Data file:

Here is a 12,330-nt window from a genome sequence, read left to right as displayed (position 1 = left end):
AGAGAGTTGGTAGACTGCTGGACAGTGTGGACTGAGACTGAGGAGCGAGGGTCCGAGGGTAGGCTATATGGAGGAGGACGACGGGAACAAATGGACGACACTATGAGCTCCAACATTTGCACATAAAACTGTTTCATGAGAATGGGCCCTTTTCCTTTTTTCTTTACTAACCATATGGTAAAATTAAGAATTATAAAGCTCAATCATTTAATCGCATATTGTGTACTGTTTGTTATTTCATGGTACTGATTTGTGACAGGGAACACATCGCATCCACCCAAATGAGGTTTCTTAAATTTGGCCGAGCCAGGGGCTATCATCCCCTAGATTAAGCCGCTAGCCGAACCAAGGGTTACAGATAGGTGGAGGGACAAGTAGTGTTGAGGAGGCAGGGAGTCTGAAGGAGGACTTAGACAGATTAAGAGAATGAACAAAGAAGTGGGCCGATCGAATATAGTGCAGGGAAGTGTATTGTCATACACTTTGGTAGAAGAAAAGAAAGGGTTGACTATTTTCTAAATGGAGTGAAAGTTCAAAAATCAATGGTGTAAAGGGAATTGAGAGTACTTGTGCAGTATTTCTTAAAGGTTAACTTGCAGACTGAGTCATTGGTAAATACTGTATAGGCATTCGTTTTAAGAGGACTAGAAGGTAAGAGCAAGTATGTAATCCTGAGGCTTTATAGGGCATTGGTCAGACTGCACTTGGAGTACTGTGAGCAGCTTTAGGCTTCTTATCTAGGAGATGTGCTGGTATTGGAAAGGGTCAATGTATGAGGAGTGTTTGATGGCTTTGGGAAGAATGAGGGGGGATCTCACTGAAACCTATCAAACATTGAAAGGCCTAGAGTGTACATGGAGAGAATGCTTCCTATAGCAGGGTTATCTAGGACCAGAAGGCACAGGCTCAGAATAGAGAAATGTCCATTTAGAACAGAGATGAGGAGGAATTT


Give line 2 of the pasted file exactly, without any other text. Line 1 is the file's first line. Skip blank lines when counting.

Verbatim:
AGAGAGTTGGTAGACTGCTGGACAGTGTGGACTGAGACTGAGGAGCGAGGGTCCGAGGGTAGGCTATATGGAGGAGGACGACGGGAACAAATGGACGACACTATGAGCTCCAACATTTGCACATAAAACTGTTTCATGAGAATGGGCCCTTTTCCTTTTTTCTTTACTAACCATATGGTAAAATTAAGAATTATAAAGCTCAATCATTTAATCGCATATTGTGTACTGTTTGTTATTTCATGGTACTGATTTGTGACAGGGAACACATCGCATCCACCCAAATGAGGTTTCTTAAATTTGGCCGAGCCAGGGGCTATCATCCCCTAGATTAAGCCGCTAGCCGAACCAAGGGTTACAGATAGGTGGAGGGACAAGTAGTGTTGAGGAGGCAGGGAGTCTGAAGGAGGACTTAGACAGATTAAGAGAATGAACAAAGAAGTGGGCCGATCGAATATAGTGCAGGGAAGTGTATTGTCATACACTTTGGTAGAAGAAAAGAAAGGGTTGACTATTTTCTAAATGGAGTGAAAGTTCAAAAATCAATGGTGTAAAGGGAATTGAGAGTACTTGTGCAGTATTTCTTAAAGGTTAACTTGCAGACTGAGTCATTGGTAAATACTGTATAGGCATTCGTTTTAAGAGGACTAGAAGGTAAGAGCAAGTATGTAATCCTGAGGCTTTATAGGGCATTGGTCAGACTGCACTTGGAGTACTGTGAGCAGCTTTAGGCTTCTTATCTAGGAGATGTGCTGGTATTGGAAAGGGTCAATGTATGAGGAGTGTTTGATGGCTTTGGGAAGAATGAGGGGGGATCTCACTGAAACCTATCAAACATTGAAAGGCCTAGAGTGTACATGGAGAGAATGCTTCCTATAGCAGGGTTATCTAGGACCAGAAGGCACAGGCTCAGAATAGAGAAATGTCCATTTAGAACAGAGATGAGGAGGAATTT